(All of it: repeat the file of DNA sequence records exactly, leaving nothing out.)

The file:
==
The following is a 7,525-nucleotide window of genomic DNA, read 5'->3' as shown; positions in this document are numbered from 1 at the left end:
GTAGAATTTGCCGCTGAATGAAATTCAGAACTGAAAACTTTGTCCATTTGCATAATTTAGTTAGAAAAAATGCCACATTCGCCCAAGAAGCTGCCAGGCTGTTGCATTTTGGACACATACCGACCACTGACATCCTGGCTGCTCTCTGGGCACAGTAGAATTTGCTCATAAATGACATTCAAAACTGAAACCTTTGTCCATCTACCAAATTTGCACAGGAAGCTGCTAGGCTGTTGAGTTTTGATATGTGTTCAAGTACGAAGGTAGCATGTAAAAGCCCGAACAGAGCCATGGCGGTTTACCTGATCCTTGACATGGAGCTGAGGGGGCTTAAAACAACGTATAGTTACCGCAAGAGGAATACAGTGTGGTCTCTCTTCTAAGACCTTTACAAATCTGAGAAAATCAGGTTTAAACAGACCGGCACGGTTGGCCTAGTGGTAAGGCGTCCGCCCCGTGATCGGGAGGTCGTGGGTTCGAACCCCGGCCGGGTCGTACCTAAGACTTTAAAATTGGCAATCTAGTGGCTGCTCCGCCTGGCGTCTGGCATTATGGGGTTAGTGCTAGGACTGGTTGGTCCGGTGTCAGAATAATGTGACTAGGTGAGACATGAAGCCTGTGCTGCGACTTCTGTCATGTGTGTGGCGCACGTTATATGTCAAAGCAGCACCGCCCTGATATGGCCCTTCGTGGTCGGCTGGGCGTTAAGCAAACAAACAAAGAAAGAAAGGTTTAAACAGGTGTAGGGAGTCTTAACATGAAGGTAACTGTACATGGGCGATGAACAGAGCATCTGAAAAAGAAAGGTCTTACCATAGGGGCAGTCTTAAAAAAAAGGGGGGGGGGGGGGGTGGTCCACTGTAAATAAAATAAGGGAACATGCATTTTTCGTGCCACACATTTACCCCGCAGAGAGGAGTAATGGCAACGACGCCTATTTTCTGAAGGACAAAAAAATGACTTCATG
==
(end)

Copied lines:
The following is a 7,525-nucleotide window of genomic DNA, read 5'->3' as shown; positions in this document are numbered from 1 at the left end:
GTAGAATTTGCCGCTGAATGAAATTCAGAACTGAAAACTTTGTCCATTTGCATAATTTAGTTAGAAAAAATGCCACATTCGCCCAAGAAGCTGCCAGGCTGTTGCATTTTGGACACATACCGACCACTGACATCCTGGCTGCTCTCTGGGCACAGTAGAATTTGCTCATAAATGACATTCAAAACTGAAACCTTTGTCCATCTACCAAATTTGCACAGGAAGCTGCTAGGCTGTTGAGTTTTGATATGTGTTCAAGTACGAAGGTAGCATGTAAAAGCCCGAACAGAGCCATGGCGGTTTACCTGATCCTTGACATGGAGCTGAGGGGGCTTAAAACAACGTATAGTTACCGCAAGAGGAATACAGTGTGGTCTCTCTTCTAAGACCTTTACAAATCTGAGAAAATCAGGTTTAAACAGACCGGCACGGTTGGCCTAGTGGTAAGGCGTCCGCCCCGTGATCGGGAGGTCGTGGGTTCGAACCCCGGCCGGGTCGTACCTAAGACTTTAAAATTGGCAATCTAGTGGCTGCTCCGCCTGGCGTCTGGCATTATGGGGTTAGTGCTAGGACTGGTTGGTCCGGTGTCAGAATAATGTGACTAGGTGAGACATGAAGCCTGTGCTGCGACTTCTGTCATGTGTGTGGCGCACGTTATATGTCAAAGCAGCACCGCCCTGATATGGCCCTTCGTGGTCGGCTGGGCGTTAAGCAAACAAACAAAGAAAGAAAGGTTTAAACAGGTGTAGGGAGTCTTAACATGAAGGTAACTGTACATGGGCGATGAACAGAGCATCTGAAAAAGAAAGGTCTTACCATAGGGGCAGTCTTAAAAAAAAGGGGGGGGGGGGGGGTGGTCCACTGTAAATAAAATAAGGGAACATGCATTTTTCGTGCCACACATTTACCCCGCAGAGAGGAGTAATGGCAACGACGCCTATTTTCTGAAGGACAAAAAAATGACTTCATG